I have two questions on kos that have stuck with me for a while, and I haven’t found an answer.
We’ve all figured out at some point that if we’re playing a ko over a small amount, and trading ko threats that are for greater area, we don’t actually have to toggle the ko back and forth, we can just trade threat for threat until we run out and then go back to the ko to resolve it. Is there a term for doing it that way? And why do we not see it more often?
Is there a term in a ko fight for playing a threat that works, but that gives your opponent a threat in return? There’s usually no reason to play those, unless you think your opponent will miss the opportunity.
There must also be single threats that you can make that give your opponent multiple threats in retaliation. Is there a term for that?
There is sort of a term for the first question, a ko that is easy and sort of can be ignored.
But it is usually one-sided, since normally there is a reason to play the ko, either they are behind and need to make the situation more complicated, or have to win to live with the whole group.
Not quite certain what you mean by giving a threat when playing a threat. A threat by definition is a move that if your opponent doesn’t answer locally will incur some penalty. If you play a move that gives you penalty and your opponent doesn’t even have to answer, it is just a bad threat. (or do you mean loss making threat?)
I assume he means a threat which, once answered by the opponent, gives him a new ko threat he can use.
Then it probably falls into the category of Loss Making threat - 損劫. The term is more general in Chinese terminology. Or even as a 假劫, 瞎劫, where it is a false or blinded threat, where the opponent can outright responses locally to gain (since if it is a “counter-threat” it surely can be used immediately).
I can think of a special type of ko threat that probably fit bill of the one move creating multiple more ko threats from the opponents - 征子劫 - ladder ko.
If you play a ladder breaker as a local ko threat from the other side of the board, and your opponent answer with a block somewhere halfway to nullify the ladder breaker, then the move to start the ladder from your opponent creates more “new threats” if it is also part of a local variation on the ladder side which can cause other losses than just taking the laddered stones.
Sorry all, I thought that it would be clear and it was not.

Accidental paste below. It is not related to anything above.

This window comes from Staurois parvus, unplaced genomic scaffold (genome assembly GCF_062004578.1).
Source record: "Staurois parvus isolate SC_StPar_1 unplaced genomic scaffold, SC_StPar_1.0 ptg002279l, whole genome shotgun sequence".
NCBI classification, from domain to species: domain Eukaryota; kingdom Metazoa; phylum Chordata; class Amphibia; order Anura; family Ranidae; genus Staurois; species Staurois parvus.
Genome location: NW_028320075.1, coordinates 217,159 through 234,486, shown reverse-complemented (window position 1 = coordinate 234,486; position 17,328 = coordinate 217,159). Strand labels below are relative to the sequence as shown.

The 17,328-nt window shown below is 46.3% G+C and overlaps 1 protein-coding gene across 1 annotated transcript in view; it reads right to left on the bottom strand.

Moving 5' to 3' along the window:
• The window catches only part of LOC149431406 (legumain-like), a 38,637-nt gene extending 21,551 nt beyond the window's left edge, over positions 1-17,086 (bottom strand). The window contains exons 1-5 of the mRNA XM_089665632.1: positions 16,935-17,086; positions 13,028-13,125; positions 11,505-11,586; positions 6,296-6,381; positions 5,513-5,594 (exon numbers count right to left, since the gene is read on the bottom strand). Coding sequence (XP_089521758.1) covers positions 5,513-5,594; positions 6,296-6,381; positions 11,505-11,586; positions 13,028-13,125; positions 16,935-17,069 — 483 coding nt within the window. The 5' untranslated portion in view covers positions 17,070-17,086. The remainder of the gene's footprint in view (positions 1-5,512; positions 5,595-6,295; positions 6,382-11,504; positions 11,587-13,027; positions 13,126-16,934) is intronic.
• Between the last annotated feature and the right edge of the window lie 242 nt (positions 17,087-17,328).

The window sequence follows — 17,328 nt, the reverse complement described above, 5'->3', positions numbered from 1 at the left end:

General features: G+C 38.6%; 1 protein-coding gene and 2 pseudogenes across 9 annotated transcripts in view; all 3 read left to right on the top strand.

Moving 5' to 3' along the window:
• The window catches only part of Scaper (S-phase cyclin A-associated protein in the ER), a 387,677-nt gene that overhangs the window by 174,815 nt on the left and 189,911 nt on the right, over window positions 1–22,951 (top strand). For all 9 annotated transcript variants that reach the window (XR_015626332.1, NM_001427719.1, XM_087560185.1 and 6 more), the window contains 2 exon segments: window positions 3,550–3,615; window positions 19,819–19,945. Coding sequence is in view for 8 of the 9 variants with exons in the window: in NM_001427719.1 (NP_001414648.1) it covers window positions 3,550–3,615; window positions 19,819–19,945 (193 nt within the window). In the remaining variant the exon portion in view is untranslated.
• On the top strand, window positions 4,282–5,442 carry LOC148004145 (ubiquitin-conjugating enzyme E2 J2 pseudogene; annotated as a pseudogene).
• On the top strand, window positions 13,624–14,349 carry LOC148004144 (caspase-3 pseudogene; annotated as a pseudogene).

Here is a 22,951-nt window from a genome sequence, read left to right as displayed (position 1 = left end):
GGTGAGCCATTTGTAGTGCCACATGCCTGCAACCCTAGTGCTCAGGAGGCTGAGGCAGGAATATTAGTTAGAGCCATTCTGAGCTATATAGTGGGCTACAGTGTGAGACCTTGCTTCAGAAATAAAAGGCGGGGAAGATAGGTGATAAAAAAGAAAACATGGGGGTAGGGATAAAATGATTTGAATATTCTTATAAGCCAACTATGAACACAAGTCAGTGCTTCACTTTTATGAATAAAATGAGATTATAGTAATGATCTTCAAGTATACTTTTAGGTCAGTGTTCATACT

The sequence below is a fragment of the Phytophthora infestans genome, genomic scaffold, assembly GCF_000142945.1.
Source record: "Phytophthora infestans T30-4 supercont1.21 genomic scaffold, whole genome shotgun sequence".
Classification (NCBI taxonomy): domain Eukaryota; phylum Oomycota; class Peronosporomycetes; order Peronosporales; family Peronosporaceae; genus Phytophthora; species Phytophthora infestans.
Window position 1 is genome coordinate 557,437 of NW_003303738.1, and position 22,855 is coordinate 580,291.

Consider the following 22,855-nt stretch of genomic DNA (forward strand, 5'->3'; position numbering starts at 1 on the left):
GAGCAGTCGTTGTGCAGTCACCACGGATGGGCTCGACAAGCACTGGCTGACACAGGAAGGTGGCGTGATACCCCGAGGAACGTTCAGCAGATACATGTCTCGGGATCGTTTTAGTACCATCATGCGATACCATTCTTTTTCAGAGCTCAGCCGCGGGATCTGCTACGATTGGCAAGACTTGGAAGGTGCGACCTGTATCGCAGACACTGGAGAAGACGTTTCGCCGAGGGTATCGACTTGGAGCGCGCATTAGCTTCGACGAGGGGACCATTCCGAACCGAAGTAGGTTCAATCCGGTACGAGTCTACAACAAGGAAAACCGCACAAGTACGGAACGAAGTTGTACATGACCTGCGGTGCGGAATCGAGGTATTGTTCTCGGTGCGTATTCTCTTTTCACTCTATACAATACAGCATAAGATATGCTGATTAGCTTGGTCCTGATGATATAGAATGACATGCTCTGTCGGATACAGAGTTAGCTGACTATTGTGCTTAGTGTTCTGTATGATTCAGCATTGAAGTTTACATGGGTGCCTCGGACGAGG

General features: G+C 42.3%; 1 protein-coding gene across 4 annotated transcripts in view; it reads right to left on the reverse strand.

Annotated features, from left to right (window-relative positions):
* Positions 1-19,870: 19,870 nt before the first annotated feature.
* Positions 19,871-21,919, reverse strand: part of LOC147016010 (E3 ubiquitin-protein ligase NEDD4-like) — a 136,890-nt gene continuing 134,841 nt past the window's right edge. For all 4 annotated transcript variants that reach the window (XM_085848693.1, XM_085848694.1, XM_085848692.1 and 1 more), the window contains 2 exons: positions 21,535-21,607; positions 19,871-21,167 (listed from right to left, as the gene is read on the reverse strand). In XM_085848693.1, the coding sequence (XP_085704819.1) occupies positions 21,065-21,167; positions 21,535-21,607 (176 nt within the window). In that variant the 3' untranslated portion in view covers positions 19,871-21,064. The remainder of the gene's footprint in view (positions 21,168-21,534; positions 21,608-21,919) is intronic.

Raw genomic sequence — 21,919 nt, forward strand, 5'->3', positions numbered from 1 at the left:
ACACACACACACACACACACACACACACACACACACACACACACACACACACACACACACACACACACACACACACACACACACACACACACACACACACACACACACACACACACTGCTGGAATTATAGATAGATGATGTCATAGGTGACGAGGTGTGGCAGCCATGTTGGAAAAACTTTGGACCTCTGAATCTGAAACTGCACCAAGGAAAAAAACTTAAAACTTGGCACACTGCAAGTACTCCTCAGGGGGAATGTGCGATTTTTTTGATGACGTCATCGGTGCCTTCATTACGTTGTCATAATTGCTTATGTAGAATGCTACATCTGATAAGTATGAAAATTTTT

Take this board position for instance:
Black has no ko threats to make against the M2 White group, because White has more liberties.
Now if White moves M3, that’s a ko threat against black.
Let’s say Black fills.
NOW - Black has a ko threat against the M2 group, because White’s move reduced the liberties.
So M3 is a ko threat against Black, but it’s not useful in winning the battle, because it creates a rebound ko threat.
My second question in the OP is whether there is a name for moves like M3 that are ko threats, but also create opponent ko threats.
- We’ve all figured out at some point that if we’re playing a ko over a small amount, and trading ko threats that are for greater area, we don’t actually have to toggle the ko back and forth, we can just trade threat for threat until we run out and then go back to the ko to resolve it. Is there a term for doing it that way? And why do we not see it more often?
If you’re saying that the ko isn’t worth fighting at all right now because it’s not worth enough, then yes you can do that, just don’t fight the ko. Play those other moves that are worth more and come back to the ko only once those other moves are finished.
If you’re saying that the ko is worth fighting but it’s just that both players have a lot of big threats (i.e. the threats threaten a lot more than the ko is worth but the ko is still worth more than all ordinary non-threat moves so that you want to fight the ko rather than just playing elsewhere), then no you can’t do that. If you spend all your threats in a row (you threat - they answer - you threat - they answer - you threat, they answer…) while your opponent doesn’t, then you simply run yourself out of threats while your opponent keeps all their threats, so they win the ko for free. So if the ko is worth fighting, then you have to retake the ko after each threat.
You know what?! I think I was wrong in my head on that one. I don’t think you can play out the threats without retaking the ko every time. I was remembering something from long ago. I tried to play it out, and I was wrong. Sorry about that!
It’s just a bad answering move to a self sabotage move (loss making threat).
Is “loss making threat” the term of art? If so, that’s what I was looking for - just what to call it.
We try to keep ko threats even when we don’t see yet any ko coming. These moves have too little value yet in themselves so they are too early to play even if they surely would be answered.
The idea is simple enough that players didn’t really assign words to it (or to the failure to not follow it). Aji, miai have more subtilities and characteristics associated to the game of go so players retained a specific wording from another language.
I’ve heard these sorts of moves put under the label “bad ko threat”, along with ko threats which lose points.